You are on page 1of 6

Development

Plant Growth & Development


Plant body is unable to move.

1. What is development?
Changes during the life
history of an organism.
E.g. How? zygote embryo

To survive and grow, plants must be able to alter its growth,


development and physiology.

Cells differentiate.

Plants are able to produce complex, yet variable forms that


are best suited to their local environment.

Tissues form a specific pattern.

[Free Movies!]
Questions: 1. What are the changes in form & function?
2. What are the molecular and biochemical bases of the changes?

Differences in the Developmental


Mechanisms of Plants and Animals
1. Post-embryonic vs embryonic development
zygote--> embryo
Animals- most of the organs are formed at this stage
Plants- organs are formed after germination.
2. Cell commitment for differentiation
Animal cell is irreversibly committed to a particular fate
Plant cell commitment is rarely irreversible.
3. Fate of plant cell is determined by its position in the
organism.
Cells do not move, so its position is determined by the
plane of division. Positional information comes from
chemical signals via cell-cell communication.

Life cycle
Growth
stages of
Arabidopsis,
a model
plant.
1.

Germination:
seed to seedling

2.

Development of
the vegetative
plant

embryo seedling
e.g. root hair, epidermis, guard cell

2. What mechanisms control


development?
- Genes, hormones,
environment
- Cellular changes

Growth Stages
1. Embryogenesis [part of seed development]
zygote --> embryo
2. Vegetative development includes
a. Seed germination
From a heterotrophic to a photosynthetically-competent seedling

b. Development of the Vegetative plant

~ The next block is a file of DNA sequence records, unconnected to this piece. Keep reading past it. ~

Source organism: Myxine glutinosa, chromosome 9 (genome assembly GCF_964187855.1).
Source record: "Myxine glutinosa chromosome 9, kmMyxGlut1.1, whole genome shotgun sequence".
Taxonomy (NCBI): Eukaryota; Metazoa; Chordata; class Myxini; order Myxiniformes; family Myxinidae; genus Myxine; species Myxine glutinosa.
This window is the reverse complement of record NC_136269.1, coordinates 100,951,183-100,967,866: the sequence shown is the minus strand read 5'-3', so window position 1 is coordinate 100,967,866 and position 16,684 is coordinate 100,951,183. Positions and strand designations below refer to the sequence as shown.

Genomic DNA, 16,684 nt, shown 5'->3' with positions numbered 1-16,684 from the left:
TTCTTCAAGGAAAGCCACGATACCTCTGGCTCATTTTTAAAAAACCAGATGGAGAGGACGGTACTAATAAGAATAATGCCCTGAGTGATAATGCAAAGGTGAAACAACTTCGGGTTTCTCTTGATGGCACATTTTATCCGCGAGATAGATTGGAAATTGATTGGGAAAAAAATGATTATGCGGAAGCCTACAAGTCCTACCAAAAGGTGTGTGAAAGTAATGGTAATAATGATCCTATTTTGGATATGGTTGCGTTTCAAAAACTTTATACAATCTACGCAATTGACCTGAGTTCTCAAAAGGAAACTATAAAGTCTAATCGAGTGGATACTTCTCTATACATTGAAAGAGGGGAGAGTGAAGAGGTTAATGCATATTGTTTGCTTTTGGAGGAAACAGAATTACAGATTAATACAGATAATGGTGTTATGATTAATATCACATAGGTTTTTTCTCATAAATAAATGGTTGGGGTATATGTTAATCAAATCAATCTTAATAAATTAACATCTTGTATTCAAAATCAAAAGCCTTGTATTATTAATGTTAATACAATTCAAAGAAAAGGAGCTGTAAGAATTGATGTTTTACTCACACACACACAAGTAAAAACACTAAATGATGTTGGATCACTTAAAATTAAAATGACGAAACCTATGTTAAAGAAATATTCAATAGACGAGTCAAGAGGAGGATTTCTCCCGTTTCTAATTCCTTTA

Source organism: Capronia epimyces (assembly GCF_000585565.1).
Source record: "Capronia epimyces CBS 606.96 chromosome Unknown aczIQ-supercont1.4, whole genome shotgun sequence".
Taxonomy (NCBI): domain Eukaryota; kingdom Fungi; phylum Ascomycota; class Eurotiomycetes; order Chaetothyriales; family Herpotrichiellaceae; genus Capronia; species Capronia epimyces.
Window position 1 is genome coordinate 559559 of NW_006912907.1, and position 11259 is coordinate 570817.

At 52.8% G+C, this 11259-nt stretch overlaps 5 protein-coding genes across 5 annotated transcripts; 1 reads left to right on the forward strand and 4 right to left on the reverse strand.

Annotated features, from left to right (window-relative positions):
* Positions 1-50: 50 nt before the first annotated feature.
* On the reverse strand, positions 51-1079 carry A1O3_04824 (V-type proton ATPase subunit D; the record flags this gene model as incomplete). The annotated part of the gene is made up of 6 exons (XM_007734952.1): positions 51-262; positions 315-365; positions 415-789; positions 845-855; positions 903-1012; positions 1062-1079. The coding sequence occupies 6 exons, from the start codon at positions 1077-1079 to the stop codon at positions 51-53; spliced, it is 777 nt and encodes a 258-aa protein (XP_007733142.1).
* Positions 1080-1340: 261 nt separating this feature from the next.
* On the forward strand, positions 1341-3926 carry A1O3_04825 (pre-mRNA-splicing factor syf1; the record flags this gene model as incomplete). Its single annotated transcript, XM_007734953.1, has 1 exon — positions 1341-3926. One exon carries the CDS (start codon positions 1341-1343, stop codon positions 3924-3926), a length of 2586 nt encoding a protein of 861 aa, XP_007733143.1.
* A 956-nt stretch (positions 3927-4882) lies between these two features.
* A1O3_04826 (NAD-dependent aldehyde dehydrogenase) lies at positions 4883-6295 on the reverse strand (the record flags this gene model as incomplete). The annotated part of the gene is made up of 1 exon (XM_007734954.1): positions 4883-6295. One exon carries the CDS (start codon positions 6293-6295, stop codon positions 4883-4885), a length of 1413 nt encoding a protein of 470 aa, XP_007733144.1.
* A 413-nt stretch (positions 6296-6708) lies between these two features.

Indeterminate growth regulated by environmental factors

3. Reproductive development
flowering
pollination
fertilization zygote

3.

Development of
the reproductive
plant
flowering
pollination
fertilization

4. Development of the
seed
(protected embryo)
zygote -> embryo
embryogenesis

Boyes et al 2001
Plant Cell

Flowering and
reproduction

Shoot apical meristem Floral apical meristem


Four developmental pathways for flowering

16-1. Arabidopsis
thaliana

Flowering depends on
Photoperiod:
Long, Short, neutral

Shoot Apical meristem

Temperature: cold
Nutrients: sucrose
Hormones: GA, Cytokinin

4 organs of a flower:

Anther cells PMC >


meiosis ->microspore
pollen

sepal,
petal,
stamen (male), --> pollen (sperm)
pistil (female) ---> ovule (egg)

Development of the male gametophyte

David Twells Pollen website


http://www.le.ac.uk/biology/research/pollen/pollen.html

Growing pollen tube

Development of the female gametophyte

Buchanan, chap. 19-

Embryo development (embryogenesis)


and formation of a seed

Pollination &
fertilization.

Zygote develops
into an embryo

Buchanan. Ch 19-36

Embryogenesis
Embryo in a seed.
Establish a shootroot polarity.
a. Shoot meristem
b. Root meristem
Seed dehydrates.
Dormant

Postembryonic development
derive from the root and shoot apical meristems

Shaping of each new structure depends on the


oriented cell division and expansion

Shoot apical
meristem produce
-stem, leaves, flower
-tissues
-Cell types

Root apical
meristem
-root
-tissues
-cell types
Development of
seedling depends on
environmental signals

Cell signaling maintains the meristem


Q? How does the apical meristem maintain itself?

Long-range hormonal signals coordinate


development in separate parts of the plant.

Cells divide but meristem remains constant at ~100 cells.


e.g. separate parts of plant experience different environments,